February 8, 2018

On Diane’s Mind: The President’s Use Of The Word “Treasonous”

By Alison Brody

Diane shares her thoughts on President Trump’s use of the word “treasonous” to describe the behavior of Democratic lawmakers at the State of the Union address:

Along with many of you, I watched President Trump’s State of the Union address last week, all the way through to the end. I watched as Republican lawmakers rose and applauded many times (I haven’t heard the actual count). I watched as lawmakers on the Democratic side chose to sit through the many standing ovations.

Then I heard the President characterize the behavior of those who did not applaud his remarks as ‘un-American’ and ‘treasonous.’

So I went to the Oxford Dictionary to check, and here’s what it says:

Treason: The crime of betraying one’s country, especially by attempting to kill the sovereign or overthrow the government.

Since he used the word, I’d be interested in hearing the President’s definition of treasonous. If he’s is going to label as “treasonous” failing to clap or cheer or stand while he delivers a State of the Union address, what else might he apply that poisonous word to? Super Bowl winners who decline an invitation to the White House? Generals who believe a military parade in Washington is a bad idea? Those who write or speak out in disagreement with him? Newspaper editors or television news reporters or anchors who ask questions he doesn’t want to answer? How far might his definition of treason go?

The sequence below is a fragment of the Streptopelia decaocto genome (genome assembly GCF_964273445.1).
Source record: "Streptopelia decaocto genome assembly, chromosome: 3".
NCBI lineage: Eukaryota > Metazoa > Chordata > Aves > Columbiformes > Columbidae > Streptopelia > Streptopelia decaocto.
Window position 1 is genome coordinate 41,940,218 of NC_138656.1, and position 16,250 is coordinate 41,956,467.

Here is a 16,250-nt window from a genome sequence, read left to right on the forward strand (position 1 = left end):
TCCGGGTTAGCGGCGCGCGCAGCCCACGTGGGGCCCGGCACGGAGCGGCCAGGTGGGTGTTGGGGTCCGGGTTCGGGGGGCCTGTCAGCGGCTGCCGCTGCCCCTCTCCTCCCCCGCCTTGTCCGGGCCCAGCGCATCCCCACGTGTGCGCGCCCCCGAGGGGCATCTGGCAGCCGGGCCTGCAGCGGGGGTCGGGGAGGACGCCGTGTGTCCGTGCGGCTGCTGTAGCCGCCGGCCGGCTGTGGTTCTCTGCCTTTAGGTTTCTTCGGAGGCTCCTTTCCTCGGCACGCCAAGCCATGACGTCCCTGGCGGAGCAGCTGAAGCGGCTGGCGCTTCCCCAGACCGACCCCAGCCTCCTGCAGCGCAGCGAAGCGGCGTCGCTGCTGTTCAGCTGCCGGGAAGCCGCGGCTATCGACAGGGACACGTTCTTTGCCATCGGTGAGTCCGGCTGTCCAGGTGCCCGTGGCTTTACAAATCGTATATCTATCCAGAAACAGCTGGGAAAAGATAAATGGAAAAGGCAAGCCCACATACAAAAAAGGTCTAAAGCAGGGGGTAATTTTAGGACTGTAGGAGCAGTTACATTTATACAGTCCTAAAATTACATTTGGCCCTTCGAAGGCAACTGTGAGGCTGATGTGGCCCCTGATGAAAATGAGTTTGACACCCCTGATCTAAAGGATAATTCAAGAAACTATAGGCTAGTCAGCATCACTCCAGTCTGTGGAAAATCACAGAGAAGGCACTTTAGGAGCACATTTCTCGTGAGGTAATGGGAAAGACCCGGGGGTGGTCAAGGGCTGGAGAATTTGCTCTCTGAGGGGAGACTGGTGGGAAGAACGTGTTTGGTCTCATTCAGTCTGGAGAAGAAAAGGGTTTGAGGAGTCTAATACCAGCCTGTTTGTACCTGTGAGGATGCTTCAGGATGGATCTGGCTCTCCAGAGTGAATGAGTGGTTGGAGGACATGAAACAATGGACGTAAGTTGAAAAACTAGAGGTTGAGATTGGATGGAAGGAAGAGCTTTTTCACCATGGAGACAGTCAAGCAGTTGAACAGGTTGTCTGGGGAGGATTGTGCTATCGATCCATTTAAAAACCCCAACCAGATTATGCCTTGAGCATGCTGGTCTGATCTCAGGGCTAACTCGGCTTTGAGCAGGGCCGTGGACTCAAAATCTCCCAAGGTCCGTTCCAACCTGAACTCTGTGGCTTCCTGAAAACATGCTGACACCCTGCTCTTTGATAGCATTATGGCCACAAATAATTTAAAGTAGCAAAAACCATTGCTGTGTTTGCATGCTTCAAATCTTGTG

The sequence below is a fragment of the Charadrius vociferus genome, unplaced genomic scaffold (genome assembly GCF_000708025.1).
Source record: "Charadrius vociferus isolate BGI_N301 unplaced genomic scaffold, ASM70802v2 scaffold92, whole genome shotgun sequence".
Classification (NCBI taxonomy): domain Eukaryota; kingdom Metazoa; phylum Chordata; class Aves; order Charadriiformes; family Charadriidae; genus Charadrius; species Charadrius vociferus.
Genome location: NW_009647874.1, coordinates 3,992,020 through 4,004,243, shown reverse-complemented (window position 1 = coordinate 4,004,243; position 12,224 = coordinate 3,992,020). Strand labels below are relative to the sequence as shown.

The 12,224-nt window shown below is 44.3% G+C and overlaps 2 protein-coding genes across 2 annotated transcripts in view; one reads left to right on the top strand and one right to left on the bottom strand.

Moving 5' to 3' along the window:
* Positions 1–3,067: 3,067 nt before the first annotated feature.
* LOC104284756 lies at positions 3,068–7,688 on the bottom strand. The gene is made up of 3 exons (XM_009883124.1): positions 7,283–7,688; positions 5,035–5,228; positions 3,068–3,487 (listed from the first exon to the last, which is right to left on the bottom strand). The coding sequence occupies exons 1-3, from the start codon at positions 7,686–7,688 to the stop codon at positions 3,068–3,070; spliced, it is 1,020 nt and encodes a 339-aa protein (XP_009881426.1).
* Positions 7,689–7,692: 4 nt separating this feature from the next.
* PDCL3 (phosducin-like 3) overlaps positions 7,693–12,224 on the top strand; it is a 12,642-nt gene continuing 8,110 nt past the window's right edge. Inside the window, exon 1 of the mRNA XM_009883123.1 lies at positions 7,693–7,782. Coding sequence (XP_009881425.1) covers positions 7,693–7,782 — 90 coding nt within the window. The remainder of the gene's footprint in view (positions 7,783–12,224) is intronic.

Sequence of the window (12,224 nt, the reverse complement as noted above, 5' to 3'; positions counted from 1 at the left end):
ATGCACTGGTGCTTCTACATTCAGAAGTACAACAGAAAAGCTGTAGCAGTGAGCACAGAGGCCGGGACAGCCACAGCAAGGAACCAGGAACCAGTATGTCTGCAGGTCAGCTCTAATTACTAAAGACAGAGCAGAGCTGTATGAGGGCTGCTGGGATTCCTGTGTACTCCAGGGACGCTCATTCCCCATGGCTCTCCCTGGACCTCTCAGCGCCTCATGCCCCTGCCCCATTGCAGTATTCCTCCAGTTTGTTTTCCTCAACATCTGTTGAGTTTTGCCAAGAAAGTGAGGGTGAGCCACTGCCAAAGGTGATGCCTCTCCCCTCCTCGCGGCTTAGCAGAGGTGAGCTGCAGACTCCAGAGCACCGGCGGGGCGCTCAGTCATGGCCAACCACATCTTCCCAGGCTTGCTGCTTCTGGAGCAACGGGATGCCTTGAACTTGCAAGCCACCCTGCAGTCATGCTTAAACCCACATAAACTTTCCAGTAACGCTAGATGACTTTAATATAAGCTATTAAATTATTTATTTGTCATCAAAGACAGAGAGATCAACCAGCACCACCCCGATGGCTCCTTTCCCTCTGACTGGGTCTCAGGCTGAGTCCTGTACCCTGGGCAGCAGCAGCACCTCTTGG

I thank God I still live in a country where the privilege of disagreement is the greatest freedom we have, where I can speak my mind and offer my views or choose to sit or stand without fear of being arrested. On the other hand, perhaps President Trump may even decide that this very commentary is treasonous, and then, who knows?

I’d like to hear your thoughts. What do you think of the president’s use of the word “treasonous”?

– Diane


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